WS-Test – a controversial benchmark

So, it looks like Sun finally published the source code behind the WS-Test benchmark. (Disclaimer: what follows is my own personal position which might not coincide with Microsoft official position)

For those not familiar with the controversy around WS-Test, here is a little history: in June 23 Sun published a benchmark ( comparing web service performance of Java vs. .NET. The benchmark compared two similar implementation of a Web service, one implemented in Tomcat and another in .NET 1.1/IIS. They did not release any source code, just a white paper showing some unverifiable performance numbers.

Since a benchmark is not very useful if is not verifiable, Microsoft responded shortly with a white paper ( and associated downloadable source code (at The funny thing is that the Microsoft published benchmark results show a completely different picture: while the original (non-verifiable) results published in Sun’s whitepaper showed the Java solution being faster, the Microsoft results showed exactly the opposite: .NET is significantly faster, especially when the payload increases in size. You can download the code and verify the results yourself.

So where is the truth? Fortunately, it looks like we are getting close to it since Sun published recently a response ( and some associated source code (here: Again they claim that Java is faster than .NET (more on that below) but there were a couple of subtle differences in their response this time:
1) Sun acknowledged that they re-ran the test with different settings than the original run (“We discovered that we did not increase the number of network connections on the .NET client side. We added the following to machine.config, and re-ran the tests using J2SE 5.0 Beta2 and found that the measured throughput and response times obtained are still superior to the .NET results”). But they did not mention any numbers this time... why?
2) They did not deny the published numbers from Microsoft. Is this an implicit acknowledgement of our results?

Anyway, a number of people quickly spotted some problems in Sun’s benchmark code. Here are some issues:
1) The benchmark code published by Sun is unfair since the test driver for .NET is different than the test driver for Java. For any relevant results, you should compare two configurations on the same hardware and exercised using the same test process. This is a basic requirement for any relevant benchmark that compares two solutions.
2) Another basic flaw: the .NET implementation provided by Sun doesn’t use the same feature set for the two application servers: In the.NET version, the web server is using Windows Integrated authentication while the Tomcat (Java version) is not doing any authentication! This is a pretty severe oversight. This clearly will give a performance hit to the .NET solution but now the comparison is useless because you are basically comparing apples with oranges. The correct configuration would have to rely on the same security settings for both application servers: either disable Windows Authentication in the .NET case, or offer a similar setting in the Windows Authentication Tomcat configuration.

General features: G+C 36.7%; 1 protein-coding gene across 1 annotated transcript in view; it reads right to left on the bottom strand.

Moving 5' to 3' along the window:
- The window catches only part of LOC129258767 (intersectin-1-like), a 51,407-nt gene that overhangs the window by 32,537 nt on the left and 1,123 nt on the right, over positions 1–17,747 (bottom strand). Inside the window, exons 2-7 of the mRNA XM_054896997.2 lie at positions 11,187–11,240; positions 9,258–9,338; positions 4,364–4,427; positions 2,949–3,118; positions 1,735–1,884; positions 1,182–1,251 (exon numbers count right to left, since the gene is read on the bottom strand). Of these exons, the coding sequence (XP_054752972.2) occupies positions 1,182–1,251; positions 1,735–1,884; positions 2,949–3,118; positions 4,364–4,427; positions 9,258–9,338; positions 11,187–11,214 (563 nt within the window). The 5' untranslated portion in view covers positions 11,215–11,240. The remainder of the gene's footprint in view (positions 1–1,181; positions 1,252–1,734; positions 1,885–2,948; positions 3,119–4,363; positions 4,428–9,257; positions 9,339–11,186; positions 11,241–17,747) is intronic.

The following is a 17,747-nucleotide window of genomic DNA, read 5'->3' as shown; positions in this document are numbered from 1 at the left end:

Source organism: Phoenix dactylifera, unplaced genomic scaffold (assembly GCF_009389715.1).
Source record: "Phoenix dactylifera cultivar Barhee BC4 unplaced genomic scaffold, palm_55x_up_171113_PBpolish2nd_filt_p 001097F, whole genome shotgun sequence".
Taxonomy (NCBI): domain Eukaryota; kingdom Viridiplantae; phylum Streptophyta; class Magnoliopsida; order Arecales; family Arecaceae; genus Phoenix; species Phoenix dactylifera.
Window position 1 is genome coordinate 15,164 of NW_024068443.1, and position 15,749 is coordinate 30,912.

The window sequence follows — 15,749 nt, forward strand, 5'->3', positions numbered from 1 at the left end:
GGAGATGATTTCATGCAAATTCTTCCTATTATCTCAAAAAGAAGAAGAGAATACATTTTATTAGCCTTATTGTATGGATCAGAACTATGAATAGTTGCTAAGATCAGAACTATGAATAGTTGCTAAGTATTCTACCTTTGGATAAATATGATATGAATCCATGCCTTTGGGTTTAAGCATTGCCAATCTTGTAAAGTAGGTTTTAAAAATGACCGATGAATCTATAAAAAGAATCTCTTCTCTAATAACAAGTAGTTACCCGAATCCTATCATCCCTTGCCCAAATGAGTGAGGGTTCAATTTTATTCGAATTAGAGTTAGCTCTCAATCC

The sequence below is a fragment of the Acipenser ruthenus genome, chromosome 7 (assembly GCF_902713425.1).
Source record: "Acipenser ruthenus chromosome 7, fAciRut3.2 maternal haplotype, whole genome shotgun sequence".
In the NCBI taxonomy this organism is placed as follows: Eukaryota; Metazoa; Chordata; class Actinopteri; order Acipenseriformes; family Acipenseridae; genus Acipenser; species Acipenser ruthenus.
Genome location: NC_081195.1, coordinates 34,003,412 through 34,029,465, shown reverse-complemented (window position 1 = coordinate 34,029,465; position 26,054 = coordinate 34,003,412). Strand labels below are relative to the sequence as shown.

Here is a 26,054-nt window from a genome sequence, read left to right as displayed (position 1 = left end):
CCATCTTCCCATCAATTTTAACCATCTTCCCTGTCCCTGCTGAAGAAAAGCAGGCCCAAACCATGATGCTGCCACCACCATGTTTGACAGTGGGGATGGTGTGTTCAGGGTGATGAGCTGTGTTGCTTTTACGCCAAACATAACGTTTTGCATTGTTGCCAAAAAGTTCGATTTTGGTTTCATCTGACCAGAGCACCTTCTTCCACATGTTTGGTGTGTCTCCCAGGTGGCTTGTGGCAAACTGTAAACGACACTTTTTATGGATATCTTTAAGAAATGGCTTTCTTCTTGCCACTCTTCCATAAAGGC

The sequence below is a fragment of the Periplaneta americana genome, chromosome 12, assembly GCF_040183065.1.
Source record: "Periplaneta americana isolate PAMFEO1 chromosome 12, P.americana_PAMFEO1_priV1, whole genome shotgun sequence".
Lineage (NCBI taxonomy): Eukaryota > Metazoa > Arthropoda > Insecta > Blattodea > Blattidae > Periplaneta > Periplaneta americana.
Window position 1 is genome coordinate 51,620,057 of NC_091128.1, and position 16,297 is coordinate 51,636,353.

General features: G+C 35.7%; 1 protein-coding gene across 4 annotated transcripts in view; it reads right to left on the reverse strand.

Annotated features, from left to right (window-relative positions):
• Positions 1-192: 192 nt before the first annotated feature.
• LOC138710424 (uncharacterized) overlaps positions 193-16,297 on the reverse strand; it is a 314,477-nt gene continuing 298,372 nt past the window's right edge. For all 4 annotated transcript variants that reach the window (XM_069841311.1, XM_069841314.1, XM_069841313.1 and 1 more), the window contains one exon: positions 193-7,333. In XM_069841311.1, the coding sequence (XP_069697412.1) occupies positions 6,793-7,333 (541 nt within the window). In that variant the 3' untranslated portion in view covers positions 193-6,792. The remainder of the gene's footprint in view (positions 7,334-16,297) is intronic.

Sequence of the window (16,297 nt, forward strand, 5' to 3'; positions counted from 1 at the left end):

3) Some unneeded .NET modules are still present (OutputCache, Session, etc.). I am not sure if this would make a difference but again, to make a fair comparison between the two configurations you have to bring them as closely as possible to the same set of features. Even if the defaults might be different…

So it looks like Sun has some home work to do. First it needs to fix their code to make it relevant. Then they have to publish again the code and the new results. You can’t just publish the results without the code and then a new code without the results.

Now, one more comment - just to clarify my own personal position. I don’t really think that benchmarks are about politics. Nor these benchmarks can show an absolute superiority of .NET vs. Java or vice-versa. In real world, the truth is not that black-and-white.

But, ultimately, such benchmarks or procedures are intended to help you to take a decision. So, if the particular .NET solution shows consistently faster than the Java correspondent for this specific benchmark, this doesn’t mean that your homework is done. Assuming that your (Java vs. .NET) decision is purely performance-driven, then in order to perform a true comparison, you have to start first to develop a pilot test benchmark for your specific project needs, and more importantly to figure out what matters and what does not matter in your specific case. For example you might care more only about scalability vs. the number of clients. Or you just want to know how well your hardware is used (CPU load, memory, etc). That said, such benchmarks can be a great starting point in developing your own pilot test benchmark and indirectly give you a guarantee that you made the right decision.


Comments (1)

  1. David says:

    Well, and apparently they ran the .Net version with the debug switch on, so that they got a debug build of the .Net version… At least this is something that was mentioned in the discussion on

    I also find this quite interesting, because it is such a simple test and we do have two different results. Either company must have done something wrong and it seems that one is going to be forced to admit it 🙂 My bet is on Sun being wrong, just because their numbers were sooo way off…

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